[IMGW]http://www.1up.com/media?id=3260222[/IMGW] By Matt Leone 04/18/2007 ART: Click on the image above to check out a "poster" of Heist's main character, Johnny.
When a game mentions "crowd control" as a selling point... okay, it probably hasn't happened before, but if it did, it would likely be sarcastic, meaning "shoot the crowd to control it." After all, "corralling people" isn't the kind of back-of-the-box bullet point that sells games. But when you look at this as one of many elements that go into robbing a bank, as developer inXile is doing with Heist, the idea becomes a lot more interesting.
Technically, Heist is about bank robbing, but it's really about tension and power. While playing, you'll have to balance everything from how violent you want to be when you enter a bank to how scared you make people in the room. As much as the screenshots and open world/car-hijacking gameplay encourage Grand Theft Auto comparisons, the focus here isn't on killing; it's on sourcing information and then using that to rob banks (and ultimately, the San Francisco Mint).
Obviously -- unless you're going for a yet-to-be-confirmed achievement -- you will kill a few people along the way, but you'll spend your time keeping your squad (consisting of a safe cracker, the muscle, etc.) in line, avoiding security cameras, trying to crack the safe in time to escape, and controlling the emotions of the employees and bystanders.
SCREENS: Crumb and Kid are two members of your squad -- you don't control them directly, but as Johnny it's up to you to make sure they stay on task. [Click the image above to check out all Heist screens.]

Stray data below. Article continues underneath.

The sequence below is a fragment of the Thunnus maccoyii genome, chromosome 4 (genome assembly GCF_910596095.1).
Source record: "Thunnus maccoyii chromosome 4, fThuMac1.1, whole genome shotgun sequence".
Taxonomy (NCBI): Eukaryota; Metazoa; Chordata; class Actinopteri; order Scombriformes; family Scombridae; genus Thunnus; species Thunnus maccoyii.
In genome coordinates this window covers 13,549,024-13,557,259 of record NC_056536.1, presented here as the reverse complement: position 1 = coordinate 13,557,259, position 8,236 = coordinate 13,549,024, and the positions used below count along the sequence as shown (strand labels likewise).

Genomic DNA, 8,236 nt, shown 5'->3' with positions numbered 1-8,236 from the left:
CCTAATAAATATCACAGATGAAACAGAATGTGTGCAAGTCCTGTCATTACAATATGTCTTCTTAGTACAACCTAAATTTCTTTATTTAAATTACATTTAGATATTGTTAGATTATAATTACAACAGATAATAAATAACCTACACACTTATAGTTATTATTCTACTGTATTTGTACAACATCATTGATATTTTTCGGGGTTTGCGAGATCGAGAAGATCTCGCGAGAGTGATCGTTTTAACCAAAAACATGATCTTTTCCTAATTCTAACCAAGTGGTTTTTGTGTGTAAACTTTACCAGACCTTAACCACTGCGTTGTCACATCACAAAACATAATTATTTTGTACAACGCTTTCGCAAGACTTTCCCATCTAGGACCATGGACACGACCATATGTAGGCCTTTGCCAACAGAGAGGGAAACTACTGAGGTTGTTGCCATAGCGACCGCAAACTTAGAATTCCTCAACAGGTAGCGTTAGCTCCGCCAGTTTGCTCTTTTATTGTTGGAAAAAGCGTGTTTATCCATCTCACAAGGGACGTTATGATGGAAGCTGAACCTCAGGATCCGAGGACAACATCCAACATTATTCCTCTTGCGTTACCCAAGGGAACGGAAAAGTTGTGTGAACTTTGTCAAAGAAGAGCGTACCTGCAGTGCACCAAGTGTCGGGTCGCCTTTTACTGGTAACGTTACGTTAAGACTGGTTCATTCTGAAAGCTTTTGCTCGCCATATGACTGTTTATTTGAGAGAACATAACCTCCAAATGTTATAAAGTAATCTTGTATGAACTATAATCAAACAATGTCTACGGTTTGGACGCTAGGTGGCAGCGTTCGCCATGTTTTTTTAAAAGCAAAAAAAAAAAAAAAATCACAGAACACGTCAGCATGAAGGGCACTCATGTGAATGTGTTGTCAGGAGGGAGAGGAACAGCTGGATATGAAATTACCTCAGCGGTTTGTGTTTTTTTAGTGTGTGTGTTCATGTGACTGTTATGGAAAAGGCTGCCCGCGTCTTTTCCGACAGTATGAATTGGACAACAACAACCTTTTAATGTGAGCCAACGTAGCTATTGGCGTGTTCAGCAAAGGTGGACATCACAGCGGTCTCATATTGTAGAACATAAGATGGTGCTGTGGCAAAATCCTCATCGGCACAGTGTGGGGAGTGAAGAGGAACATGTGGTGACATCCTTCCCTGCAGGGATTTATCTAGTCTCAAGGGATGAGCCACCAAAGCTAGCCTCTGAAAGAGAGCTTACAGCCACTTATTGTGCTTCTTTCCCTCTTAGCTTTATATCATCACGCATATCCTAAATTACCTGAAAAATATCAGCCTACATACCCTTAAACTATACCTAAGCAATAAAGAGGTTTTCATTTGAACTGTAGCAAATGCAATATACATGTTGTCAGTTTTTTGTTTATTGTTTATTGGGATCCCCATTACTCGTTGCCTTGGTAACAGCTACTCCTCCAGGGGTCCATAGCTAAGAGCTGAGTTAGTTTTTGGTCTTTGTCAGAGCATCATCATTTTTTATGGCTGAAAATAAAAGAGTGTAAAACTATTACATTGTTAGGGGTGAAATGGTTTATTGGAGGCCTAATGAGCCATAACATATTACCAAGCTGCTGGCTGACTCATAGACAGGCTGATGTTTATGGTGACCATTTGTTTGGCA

The open world aspects come in when you aren't in the middle of a bank robbery -- you hunt down information, hone your squad's talents, and perform sub missions, all in the name of preparation. "Maybe you got something on the manager, so now the manager is helping you out," says inXile creative director Maxx Kaufman. "Maybe there are cameras in the bank and you have to take out the guards that are in the camera room so that the alarms don't go off, so you go in the back door. There's just a lot of planning that goes into what you're doing in that bank and how you do it in a timely manner."
One of the inherent challenges in making a game about robbing banks is finding a way to avoid the trial and error feeling that has plagued games like Splinter Cell. Your planning should play a role in overcoming this, but the developers are giving you plenty of decisions to make on the fly as well. At a recent press event, we saw one scene where the player got spotted by security cameras, which caused giant metal gates to drop in front of the vault. But this didn't result in "you failed" text popping-up -- instead, the player went to a backup plan and placed dynamite on the gates to blow them open. It took longer than normal (and the longer you take, the more likely the police will show up), but it was effective.
SCREENS: Heist will feature multiplayer modes such as "Snatch 'n' Grab" (not pictured), where two teams attempt to rob a single bank vault, but the developers are keeping quiet on the full roster of multiplayer features. [Click the image above to check out all Heist screens.]
After a robbery, you'll need to escape, because the police in Heist are not people you want to take on head-to-head. "The cops you almost have to think of like the agents in The Matrix -- the cops are hardcore," says Kaufman. "You don't want to fight the cops. If you see the cops, that's part of the anxiety and the tension I think, because when you hear those sirens coming you're like, 'I gotta get outta here.'"
Escaping involves the other form of Heist's gameplay: driving. Though the game features an open world structure, after you pull off a robbery it's all about avoiding the police and making it to your hideout, which will involve plenty of road trickery and planning, similar to the robberies themselves. For example, you may plan out a scene where an ally creates traffic behind you so you can sneak by and trap police cars. "I would say there's 50 percent car, 50 percent on foot, but what we're really trying to do is concentrate and focus on the interior stuff, the on foot stuff," says Kaufman.